Home-Made Paneer

Have you ever come across Mallika’s blog, Quick Indian Cooking?  It’s one of my favourites.  Not only does she make me laugh with tales of yoga classes and mothers and the Tube and hazily remembered nights out, she also continually posts recipes that I desperately want to try out.

The above Paneer Bhujia was one such recipe and it was heavenly.  Seriously, people: you must try this.

Those of you unfamiliar with Indian food may be wondering what paneer is.  Similar in taste to ricotta but much denser, paneer is a mild tasting Indian white cheese.  Living in London, I doubt very much that Mallika has difficulty in finding an Indian food shop that sells fresh paneer.  Up here in Inverness, however, it’s a different matter.  The only paneer I’ve found on sale is some dodgy longlife stuff that felt like rubber in my mouth and tasted like… well, nothing.  There was only one thing to do: make my own.

And I did.  Like making ricotta, the process was very simple and took under an hour.  An hour very well spent, I say.  🙂

Home-Made Paneer

(enough for two helpings of Paneer Bhujia)

1 litre full fat milk

4 tblspns white vinegar

  • In a heavy based pan, bring the milk up to a boil slowly.
  • As soon as the milk begins to boil, add the vinegar, reduce the heat and stir slowly.
  • At this point the curds and whey will seperate making the milk look green-ish grey with lumpy white bits.  Perfect.
  • Line a colander with a tea-towel and pour the mixture into it.  Leave for 20 minutes to let the whey drain off.
  • Squeeze out as much moisture as possible and shape the cheese into a patty.  Tie the cloth with an elastic band around it.  Place the cheese parcel on a board with another board on top of it and weigh this latter board down with tins to squeeze out more moisture.
  • After another 20 minutes your paneer will be ready.  Unwrap and eat immediately or store for up to 24 hours in an airtight container wrapped in the same damp tea-towel.

11 thoughts on “Home-Made Paneer

  1. this looks so appetising – I must try it soon – I especially like how you use the teatowel – I often get put off these recipes because they ask for fine muslin or cheese cloth or other cloths I don’t have but a tea towel is easy!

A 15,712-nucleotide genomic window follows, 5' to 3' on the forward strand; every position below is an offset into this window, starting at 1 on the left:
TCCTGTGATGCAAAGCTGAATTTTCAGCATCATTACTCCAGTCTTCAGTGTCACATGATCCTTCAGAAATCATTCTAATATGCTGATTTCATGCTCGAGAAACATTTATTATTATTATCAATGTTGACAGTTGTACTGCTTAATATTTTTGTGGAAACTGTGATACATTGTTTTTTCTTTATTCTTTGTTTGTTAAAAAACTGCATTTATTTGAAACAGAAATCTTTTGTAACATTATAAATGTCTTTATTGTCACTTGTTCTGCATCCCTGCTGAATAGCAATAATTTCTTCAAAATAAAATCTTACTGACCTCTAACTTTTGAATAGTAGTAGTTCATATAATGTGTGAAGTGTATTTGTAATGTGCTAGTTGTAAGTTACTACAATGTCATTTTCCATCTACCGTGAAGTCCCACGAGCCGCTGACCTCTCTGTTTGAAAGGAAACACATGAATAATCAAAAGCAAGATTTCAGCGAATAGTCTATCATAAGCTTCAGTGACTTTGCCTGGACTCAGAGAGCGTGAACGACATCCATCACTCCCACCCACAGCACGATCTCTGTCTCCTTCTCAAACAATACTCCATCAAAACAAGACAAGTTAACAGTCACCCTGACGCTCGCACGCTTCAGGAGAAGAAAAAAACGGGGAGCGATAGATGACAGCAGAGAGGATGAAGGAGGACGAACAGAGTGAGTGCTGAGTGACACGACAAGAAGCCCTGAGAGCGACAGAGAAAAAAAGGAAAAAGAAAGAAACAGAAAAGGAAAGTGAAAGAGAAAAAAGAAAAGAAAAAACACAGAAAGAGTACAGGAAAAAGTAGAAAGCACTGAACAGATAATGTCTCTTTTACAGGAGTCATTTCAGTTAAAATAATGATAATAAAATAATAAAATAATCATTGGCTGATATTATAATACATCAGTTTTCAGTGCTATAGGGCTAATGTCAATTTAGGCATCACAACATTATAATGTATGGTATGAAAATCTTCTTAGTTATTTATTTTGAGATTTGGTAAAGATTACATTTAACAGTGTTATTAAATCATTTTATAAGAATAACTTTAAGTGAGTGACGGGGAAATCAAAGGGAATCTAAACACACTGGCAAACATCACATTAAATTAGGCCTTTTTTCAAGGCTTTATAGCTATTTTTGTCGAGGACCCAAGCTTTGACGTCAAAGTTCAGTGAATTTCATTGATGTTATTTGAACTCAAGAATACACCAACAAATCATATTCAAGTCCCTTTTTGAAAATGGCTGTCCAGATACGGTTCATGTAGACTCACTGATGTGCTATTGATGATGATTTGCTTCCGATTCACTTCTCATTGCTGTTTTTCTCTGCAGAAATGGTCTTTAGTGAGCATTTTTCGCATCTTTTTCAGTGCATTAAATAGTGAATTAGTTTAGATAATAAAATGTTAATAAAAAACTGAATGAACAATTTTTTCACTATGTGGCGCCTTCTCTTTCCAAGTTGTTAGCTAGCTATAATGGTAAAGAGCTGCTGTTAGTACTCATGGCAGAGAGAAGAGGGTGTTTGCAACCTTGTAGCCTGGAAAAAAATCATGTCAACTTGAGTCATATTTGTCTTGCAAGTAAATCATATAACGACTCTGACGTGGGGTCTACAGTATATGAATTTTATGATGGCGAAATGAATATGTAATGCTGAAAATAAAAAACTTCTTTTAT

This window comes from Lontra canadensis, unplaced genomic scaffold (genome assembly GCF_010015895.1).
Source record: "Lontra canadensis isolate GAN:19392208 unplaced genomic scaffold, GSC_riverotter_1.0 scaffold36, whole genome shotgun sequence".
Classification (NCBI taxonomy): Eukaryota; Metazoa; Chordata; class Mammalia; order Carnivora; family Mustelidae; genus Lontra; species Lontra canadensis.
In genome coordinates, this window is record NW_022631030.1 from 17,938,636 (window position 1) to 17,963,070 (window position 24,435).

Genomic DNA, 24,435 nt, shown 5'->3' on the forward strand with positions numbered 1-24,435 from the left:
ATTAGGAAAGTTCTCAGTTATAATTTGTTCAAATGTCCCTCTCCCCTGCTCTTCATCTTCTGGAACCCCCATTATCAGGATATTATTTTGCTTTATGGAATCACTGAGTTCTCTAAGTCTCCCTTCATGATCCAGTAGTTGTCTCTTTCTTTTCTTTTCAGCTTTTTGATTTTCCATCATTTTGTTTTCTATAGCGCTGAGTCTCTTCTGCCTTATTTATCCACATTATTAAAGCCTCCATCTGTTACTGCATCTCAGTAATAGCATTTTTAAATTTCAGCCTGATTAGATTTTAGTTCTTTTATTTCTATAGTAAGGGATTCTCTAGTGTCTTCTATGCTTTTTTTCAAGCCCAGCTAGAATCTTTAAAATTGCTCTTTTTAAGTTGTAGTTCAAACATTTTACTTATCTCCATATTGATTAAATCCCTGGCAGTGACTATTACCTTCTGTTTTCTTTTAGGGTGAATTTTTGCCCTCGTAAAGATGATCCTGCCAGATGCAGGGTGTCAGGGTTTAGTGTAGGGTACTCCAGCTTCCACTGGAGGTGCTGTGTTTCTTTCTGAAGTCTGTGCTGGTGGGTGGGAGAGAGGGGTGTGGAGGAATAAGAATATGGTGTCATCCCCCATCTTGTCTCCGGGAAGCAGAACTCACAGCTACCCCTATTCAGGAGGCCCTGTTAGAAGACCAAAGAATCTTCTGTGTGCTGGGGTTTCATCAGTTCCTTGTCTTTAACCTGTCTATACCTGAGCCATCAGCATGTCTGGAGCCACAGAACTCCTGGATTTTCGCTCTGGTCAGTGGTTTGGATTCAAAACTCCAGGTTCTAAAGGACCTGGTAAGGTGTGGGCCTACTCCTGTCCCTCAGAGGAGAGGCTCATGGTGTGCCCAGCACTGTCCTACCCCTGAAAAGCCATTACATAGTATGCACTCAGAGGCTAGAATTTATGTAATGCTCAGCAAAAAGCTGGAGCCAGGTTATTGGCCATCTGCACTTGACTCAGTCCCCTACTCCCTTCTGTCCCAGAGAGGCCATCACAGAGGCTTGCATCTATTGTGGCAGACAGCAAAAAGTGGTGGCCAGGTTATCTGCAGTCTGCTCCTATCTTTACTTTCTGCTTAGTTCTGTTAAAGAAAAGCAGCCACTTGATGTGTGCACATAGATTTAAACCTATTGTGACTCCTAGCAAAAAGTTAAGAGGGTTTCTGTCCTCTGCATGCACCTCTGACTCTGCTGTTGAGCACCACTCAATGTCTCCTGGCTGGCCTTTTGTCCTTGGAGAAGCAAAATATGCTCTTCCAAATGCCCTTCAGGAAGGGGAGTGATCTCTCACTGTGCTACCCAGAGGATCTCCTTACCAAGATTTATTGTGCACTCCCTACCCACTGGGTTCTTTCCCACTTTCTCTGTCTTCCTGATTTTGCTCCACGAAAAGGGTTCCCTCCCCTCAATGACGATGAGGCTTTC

2. That sounds much easier than I thought it would be, so thanks for the heads-up! I am going to have a look at that blog too. If this is anything to go by, I am going to love it!

  3. I always shy away from paneer. There’s something so obviously chemical about the transformation that I get scared – not being a science minded person – and back away from the delicious possibilities. This is a state of mind that must be addressed: I love palak paneer and would like to make a project of getting it just right.

  4. Lucy – Let me know how it went!

    Johanna – I have muslin (torn off my curtains) but wanted to try a teatowel this time. Worked just as well. 🙂

    Jules – There is, isn’t there? A real sense of achievement too!

    Helen – Ridiculously simple. Ricotta too. Definitely try it out.

    Giz – Glad to have pleased. 😉

    Katie – Please do. It’s fun. Milk one minute; now cheese! Hurrah!

    Holler – It’s a treasure!

    Kris – I’m not science minded either and prefer to think of it as magic. Far less scary that way! And palak paneer is one of my favourites too. 🙂

  5. I’ve seen a lot of blog posts about home-made paneer lately… I think this means I should try it as my grocery store only has the long-life variety (and it’s super expensive… your photo of the paneer bhujia looks amazing.

  6. Hi Wendy, not sure how I missed this post! The paneer looks gorgeous and thank you SO much for the lovely mention of my blog. I hope you’re really well, sending much love.

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